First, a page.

Evolving Beyond SATA
Serial ATA technology arrived in 2003, bringing with it smaller cables, hot swapping capability, I/O queuing, and a jump in throughput from PATA’s 133 MB/s to SATA’s initial speed of 1.5 Gbit/s (roughly 187 MB/s). Over three generations of revision, SATA ultimately climbed to 600 MB/s, where it looks to stay for the foreseeable future. However, SATA SSDs quickly improved to the point that they regularly exceeded 500 MB/s in sustained read and write rates and saturated the SATA connection. Today, ambitious users can reach sequential read throughput of over 1300 MB/s (and writes approaching 1000 MB/s) by joining four SATA SSDs into a RAID 0, with each SATA drive occupying its own board-level storage connector.
Are SSD RAIDs worth their speed? Consider the requirements:
- At least three SSDs each maintaining performance exceeding 500 MB/s
- Correct BIOS configuration
- A suitable RAID controller if on-motherboard resources don’t suffice
- Time, effort, and possibly troubleshooting for setup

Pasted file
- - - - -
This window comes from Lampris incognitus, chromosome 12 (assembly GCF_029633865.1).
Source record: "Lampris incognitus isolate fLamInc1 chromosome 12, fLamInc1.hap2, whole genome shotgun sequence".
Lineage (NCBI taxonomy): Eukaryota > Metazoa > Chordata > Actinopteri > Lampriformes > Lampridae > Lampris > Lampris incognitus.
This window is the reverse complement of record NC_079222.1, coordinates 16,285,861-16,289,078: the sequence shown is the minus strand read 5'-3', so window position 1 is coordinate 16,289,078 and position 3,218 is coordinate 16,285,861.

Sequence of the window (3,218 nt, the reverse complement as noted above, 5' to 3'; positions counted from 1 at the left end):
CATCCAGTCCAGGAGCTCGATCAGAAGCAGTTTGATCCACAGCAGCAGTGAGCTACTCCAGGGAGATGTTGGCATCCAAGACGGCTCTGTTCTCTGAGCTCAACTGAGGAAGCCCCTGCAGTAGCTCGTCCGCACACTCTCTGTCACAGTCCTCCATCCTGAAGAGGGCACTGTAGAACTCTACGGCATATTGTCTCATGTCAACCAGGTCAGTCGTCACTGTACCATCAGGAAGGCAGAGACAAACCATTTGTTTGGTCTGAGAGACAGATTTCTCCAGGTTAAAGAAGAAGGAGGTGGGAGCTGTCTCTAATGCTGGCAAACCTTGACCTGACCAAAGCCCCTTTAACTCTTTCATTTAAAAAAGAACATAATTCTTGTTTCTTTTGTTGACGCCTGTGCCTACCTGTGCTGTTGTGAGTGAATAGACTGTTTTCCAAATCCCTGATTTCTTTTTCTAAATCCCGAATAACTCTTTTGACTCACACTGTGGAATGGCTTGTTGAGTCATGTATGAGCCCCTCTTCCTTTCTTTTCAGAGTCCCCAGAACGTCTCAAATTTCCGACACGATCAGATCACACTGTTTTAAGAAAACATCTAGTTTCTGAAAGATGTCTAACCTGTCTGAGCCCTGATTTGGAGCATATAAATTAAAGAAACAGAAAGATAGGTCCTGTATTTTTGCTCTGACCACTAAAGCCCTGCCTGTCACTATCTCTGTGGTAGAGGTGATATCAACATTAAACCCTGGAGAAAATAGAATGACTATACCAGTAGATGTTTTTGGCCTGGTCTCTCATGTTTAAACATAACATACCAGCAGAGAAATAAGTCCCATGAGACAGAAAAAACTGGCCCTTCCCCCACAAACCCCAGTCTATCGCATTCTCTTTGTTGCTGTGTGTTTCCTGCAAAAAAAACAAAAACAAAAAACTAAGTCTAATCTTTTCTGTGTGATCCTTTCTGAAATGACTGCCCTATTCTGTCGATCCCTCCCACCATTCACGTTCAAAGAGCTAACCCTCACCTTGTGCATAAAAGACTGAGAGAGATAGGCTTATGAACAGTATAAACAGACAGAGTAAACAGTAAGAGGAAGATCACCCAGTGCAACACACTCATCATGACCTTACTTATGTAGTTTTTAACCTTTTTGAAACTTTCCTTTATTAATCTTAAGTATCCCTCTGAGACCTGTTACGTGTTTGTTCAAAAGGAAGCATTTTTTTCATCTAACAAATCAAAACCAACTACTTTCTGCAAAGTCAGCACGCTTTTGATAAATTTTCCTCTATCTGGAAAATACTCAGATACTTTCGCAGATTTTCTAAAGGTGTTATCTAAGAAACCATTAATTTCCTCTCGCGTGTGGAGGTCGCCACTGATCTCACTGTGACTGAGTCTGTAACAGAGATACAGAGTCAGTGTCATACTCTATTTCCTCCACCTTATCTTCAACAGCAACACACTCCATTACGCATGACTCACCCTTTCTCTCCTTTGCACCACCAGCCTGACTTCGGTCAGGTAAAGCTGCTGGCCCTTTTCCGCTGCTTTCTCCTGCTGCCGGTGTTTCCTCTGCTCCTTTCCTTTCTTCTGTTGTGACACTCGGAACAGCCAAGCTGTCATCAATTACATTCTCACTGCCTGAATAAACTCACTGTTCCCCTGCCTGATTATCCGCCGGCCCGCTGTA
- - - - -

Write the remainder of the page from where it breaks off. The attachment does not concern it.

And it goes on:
- Power consumption multiplies by the number of SSDs used, as well as that of the RAID controller, if used
Perhaps most of all, the cost of implementation to achieve such speeds multiplies by the number of SSDs installed. When viewed on a cost-per-MB/s basis, the numbers become rather large and uncomfortable. Many end-users lack the technical knowledge to implement a RAID. Even IT staff, which should possess that knowledge, still must devote costly hours to performing, testing, and perhaps troubleshooting those RAID upgrades.
None of this comes as a surprise to anyone whose entertainment or work depends on fast storage. RAID technology has been widely used since the early 1990s. For many years, though, most users have asked a simple question based on the adequately performing systems before them: “Isn’t SATA good enough? Because it seems to be meeting all of my needs on this box right here.”
Sometimes, yes, SATA is good enough — but sometimes, and increasingly often, it’s not. By the same logic, isn’t a PC configured with a single-core, 3.4 GHz processor and a 250GB SATA hard drive, both of which were also recommended PC configurations in 2007, good enough? Anyone reading Tom’s Hardware can likely come up with a dozen reasons off the top of her or his head as to why these components are no longer sufficient. Most answers ultimately boil down to one rationale: Applications keep demanding more hardware horsepower. That said, if your applications span the likes of social media, email, and a word processor, by all means, keep rocking that single-core processor and 250GB hard drive.
A better question would be: What applications become constrained by conventional SATA architecture? We’ll return to this question soon.